let's say we are interested in the position of the CM of the stick. Can S' use classical mechanics to specify that?
Yes. The CM position is a macroscopic degree of freedom, not a microscopic one. Heuristically, that is because the CM position is obtained by averaging over all of the positions of the $10^{23}$ or so atoms in the stick, so all of the quantum stuff averages out and you're left with one degree of freedom (more precisely three if you are working in three dimensions) that can be modeled classically. Whereas, if you just have one electron, there's no averaging of anything: you just have its position degree of freedom (or three of them in three dimensions, plus its spin, but we can ignore that if position is all we're interested in), which needs to be modeled quantum mechanically unless you are dealing with a situation where no quantum uncertainty is involved (like the electron being shot from the gun in the cathode ray tube).

Yes.

A better heuristic would be that QM is used to model systems with a very small number of microscopic degrees of freedom. A stick has roughly $10^{23}$ of them. A single electron has only a few (one if you only need to model its spin; potentially four if you need to model its spin plus its position in 3 dimensions).

Yes. The CM position is a macroscopic degree of freedom, not a microscopic one. Heuristically, that is because the CM position is obtained by averaging over all of the positions of the $10^{23}$ or so atoms in the stick, so all of the quantum stuff averages out and you're left with one degree of freedom (more precisely three if you are working in three dimensions) that can be modeled classically. Whereas, if you just have one electron, there's no averaging of anything: you just have its position degree of freedom (or three of them in three dimensions, plus its spin, but we can ignore that if position is all we're interested in), which needs to be modeled quantum mechanically unless you are dealing with a situation where no quantum uncertainty is involved (like the electron being shot from the gun in the cathode ray tube).
Ok, I see where I was wrong with my interpretation. However, let's say we will be able to test higher energy (up to Plank scale) and discover that (this is probably not realistic at all, but I don't think it would be forbidden by any law) the electron is formed of many smaller part. Based on what you said, now the electron would be in the same position of the stick i.e. it will have a very large number of degrees of freedom so we can, for example, specify its center of mass. But we know very well that we have to use QM in order to get accurate predictions and we can't specify its CM. So what am I missing here? Based on this, if we didn't know that the stick was made of something, we could have used QM. The fact that we know it is made of electrons, means we don't have to use QM. So our knowledge of it's composition dictates what we can use? Does this mean that the fact that QM works for electron is a proof that it is not formed of (at least not too many) smaller parts?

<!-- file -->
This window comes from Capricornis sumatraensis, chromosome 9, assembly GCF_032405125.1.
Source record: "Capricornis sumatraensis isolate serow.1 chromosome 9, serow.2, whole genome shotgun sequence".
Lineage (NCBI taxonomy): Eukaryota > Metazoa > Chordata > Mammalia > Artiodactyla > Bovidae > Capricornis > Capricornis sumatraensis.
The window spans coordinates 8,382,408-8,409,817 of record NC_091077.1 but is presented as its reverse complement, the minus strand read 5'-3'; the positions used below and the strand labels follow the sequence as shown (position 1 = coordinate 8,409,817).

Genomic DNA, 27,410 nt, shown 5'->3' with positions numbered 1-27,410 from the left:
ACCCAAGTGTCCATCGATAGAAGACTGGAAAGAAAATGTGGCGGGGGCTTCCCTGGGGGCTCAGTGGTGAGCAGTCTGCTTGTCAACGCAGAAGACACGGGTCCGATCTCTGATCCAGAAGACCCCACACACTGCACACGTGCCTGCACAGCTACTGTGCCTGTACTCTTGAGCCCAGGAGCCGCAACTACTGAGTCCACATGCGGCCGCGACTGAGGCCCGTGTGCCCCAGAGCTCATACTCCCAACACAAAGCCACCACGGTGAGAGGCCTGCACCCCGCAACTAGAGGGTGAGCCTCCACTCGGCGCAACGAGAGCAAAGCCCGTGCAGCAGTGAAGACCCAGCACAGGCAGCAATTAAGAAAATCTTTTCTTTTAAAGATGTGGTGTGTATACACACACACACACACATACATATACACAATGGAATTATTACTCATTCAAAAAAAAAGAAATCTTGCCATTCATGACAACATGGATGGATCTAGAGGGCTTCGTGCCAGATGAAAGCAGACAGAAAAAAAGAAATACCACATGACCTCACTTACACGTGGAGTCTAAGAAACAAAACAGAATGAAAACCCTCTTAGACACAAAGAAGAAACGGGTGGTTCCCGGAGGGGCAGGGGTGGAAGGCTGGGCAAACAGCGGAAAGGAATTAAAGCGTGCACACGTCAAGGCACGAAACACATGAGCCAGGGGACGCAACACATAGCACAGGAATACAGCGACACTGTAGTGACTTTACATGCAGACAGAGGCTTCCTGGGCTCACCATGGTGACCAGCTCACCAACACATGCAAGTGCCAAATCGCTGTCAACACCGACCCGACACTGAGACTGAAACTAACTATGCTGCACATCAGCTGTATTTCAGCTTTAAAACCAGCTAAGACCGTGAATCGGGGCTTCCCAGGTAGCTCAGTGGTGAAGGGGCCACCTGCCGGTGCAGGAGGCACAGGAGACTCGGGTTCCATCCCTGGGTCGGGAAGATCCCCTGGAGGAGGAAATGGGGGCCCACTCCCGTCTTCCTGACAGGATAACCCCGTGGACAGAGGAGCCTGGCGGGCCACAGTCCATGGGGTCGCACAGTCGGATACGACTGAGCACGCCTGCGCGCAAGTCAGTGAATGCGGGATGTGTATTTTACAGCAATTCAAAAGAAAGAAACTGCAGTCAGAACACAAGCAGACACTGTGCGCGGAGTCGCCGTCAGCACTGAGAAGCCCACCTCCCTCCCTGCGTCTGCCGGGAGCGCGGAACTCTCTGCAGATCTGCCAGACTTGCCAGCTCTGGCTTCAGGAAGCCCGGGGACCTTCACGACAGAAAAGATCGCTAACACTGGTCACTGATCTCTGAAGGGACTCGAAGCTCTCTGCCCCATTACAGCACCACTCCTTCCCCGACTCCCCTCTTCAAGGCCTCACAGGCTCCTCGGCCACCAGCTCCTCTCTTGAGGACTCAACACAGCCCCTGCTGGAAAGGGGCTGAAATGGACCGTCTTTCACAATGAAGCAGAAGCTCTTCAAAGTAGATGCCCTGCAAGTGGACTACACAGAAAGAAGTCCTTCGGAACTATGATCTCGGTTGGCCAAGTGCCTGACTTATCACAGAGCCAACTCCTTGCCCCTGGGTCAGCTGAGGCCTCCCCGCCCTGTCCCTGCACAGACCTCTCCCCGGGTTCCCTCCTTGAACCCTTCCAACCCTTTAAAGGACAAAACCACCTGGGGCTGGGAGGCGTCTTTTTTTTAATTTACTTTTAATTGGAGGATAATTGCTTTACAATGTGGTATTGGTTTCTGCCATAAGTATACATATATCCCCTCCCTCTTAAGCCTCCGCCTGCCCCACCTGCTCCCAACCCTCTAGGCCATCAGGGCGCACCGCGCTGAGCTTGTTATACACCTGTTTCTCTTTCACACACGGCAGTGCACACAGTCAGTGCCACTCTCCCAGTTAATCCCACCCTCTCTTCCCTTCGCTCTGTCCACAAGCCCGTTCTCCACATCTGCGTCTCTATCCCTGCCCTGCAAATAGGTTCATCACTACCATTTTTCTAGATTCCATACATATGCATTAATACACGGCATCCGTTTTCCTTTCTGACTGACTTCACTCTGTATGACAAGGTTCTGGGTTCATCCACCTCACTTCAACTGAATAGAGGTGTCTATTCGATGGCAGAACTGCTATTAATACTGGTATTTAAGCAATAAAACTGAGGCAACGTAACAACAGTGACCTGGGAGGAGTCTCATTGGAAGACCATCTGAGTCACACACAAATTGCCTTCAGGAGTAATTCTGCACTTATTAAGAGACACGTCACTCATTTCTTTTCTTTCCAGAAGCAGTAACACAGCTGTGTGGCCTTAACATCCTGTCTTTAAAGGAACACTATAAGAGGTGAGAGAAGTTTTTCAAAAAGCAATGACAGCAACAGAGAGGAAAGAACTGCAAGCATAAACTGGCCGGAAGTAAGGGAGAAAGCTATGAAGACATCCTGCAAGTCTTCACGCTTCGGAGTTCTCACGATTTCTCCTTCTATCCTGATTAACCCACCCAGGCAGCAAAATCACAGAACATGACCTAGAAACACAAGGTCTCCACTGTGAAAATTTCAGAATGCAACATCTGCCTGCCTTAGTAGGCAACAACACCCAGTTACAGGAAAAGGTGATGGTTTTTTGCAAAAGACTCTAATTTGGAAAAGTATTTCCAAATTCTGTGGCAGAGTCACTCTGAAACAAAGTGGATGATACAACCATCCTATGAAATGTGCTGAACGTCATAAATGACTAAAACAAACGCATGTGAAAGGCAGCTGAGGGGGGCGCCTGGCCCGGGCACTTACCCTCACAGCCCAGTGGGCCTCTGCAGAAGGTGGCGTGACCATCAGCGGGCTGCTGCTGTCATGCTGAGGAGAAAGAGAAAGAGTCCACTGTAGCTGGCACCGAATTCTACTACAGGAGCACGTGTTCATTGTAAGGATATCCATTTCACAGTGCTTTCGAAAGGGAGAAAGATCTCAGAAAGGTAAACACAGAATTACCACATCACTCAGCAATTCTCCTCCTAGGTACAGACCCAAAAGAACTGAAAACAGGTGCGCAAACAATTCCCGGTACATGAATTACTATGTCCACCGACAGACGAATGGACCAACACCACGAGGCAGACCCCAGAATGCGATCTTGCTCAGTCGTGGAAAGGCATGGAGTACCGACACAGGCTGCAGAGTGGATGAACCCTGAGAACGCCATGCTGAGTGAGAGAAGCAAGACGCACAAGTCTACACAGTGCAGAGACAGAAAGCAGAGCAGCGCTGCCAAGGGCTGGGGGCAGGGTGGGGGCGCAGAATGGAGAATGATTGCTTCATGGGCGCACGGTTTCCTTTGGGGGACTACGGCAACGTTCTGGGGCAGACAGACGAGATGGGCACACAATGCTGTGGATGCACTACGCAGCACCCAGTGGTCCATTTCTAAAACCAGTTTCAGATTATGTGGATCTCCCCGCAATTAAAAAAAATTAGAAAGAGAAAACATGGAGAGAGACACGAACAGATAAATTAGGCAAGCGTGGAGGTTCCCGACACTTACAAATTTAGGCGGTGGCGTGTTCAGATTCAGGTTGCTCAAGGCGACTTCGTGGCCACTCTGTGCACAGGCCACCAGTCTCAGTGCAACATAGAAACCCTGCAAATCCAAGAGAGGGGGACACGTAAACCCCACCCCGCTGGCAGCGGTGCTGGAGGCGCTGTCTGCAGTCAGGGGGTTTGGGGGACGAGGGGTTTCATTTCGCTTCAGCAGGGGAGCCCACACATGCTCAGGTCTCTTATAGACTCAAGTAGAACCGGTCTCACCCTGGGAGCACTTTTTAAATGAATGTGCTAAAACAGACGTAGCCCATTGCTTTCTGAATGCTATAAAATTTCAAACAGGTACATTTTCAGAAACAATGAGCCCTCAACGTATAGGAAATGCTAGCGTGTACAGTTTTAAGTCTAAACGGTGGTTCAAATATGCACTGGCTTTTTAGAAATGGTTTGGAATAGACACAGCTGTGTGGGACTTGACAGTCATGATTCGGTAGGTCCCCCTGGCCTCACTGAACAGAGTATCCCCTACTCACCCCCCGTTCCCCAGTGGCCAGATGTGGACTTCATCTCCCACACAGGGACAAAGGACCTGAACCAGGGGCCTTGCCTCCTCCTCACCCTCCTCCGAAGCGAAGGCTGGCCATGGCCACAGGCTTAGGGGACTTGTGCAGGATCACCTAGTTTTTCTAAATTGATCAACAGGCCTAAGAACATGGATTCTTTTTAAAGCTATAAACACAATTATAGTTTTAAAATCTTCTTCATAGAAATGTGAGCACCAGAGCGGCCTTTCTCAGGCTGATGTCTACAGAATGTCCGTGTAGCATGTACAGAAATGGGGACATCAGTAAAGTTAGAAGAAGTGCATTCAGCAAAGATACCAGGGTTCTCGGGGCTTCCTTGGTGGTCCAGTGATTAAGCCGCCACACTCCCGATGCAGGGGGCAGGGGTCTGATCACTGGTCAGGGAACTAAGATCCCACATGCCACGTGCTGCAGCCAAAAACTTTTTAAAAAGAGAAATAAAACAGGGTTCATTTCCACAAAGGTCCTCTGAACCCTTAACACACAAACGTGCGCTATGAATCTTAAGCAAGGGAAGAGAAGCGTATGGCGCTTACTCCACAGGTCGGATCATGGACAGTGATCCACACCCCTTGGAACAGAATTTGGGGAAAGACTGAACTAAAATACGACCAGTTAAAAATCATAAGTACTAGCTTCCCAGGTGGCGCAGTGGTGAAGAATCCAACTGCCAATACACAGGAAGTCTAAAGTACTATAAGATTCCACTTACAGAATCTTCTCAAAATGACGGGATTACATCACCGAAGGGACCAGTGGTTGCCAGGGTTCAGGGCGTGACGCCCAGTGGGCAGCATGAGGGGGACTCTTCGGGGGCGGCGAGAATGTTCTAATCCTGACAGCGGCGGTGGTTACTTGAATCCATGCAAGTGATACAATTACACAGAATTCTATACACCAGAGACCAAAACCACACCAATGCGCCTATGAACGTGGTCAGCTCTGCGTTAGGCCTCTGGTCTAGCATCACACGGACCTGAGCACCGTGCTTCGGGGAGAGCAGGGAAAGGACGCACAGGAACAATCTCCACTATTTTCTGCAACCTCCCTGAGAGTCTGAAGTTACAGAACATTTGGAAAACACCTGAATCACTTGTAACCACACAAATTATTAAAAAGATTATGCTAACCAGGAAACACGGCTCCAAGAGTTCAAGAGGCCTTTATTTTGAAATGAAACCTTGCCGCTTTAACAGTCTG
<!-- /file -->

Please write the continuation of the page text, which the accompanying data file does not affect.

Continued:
PeterDonis
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Based on what you said, now the electron would be in the same position of the stick
No, we wouldn't, because, as you say, we already know we need QM to model single electrons. So even if we end up discovering some underlying theory at the Planck scale that says an electron is composed of smaller parts, the parts won't "fit together" to form an electron the way $10^{23}$ atoms fit together to form a stick.

Based on this, if we didn't know that the stick was made of something, we could have used QM.
Nope. We already knew, even before we discovered QM, that classical physics worked to model sticks for all the cases where classical physics does work to model sticks. That doesn't change just because we discovered something new about what sticks are made of. The only thing that changes because we discovered sticks are made of atoms is that we now have to develop an understanding of why the classical model does work for sticks in the cases where it works, given that we know sticks are made of atoms. That's what the reasoning I gave about quantum effects canceling out does. But just because that reasoning works in that particular case, doesn't mean it has to work for any case at all where something is "made of" a lot of smaller parts. You have to look at the details of each case.

In other words, you are still failing to think in terms of "what are we trying to model". Classical physics and quantum physics are models. We use them in particular cases because those are the cases in which they work. Knowing that they work in a particular case doesn't change if we later discover that different models of the same things work in different cases.

Mister T
The transition from classical to quantum does not occur when the distances are sufficiently small. It occurs when the product $\Delta x \Delta p$ is sufficiently small (of the order of $\hbar$ or less).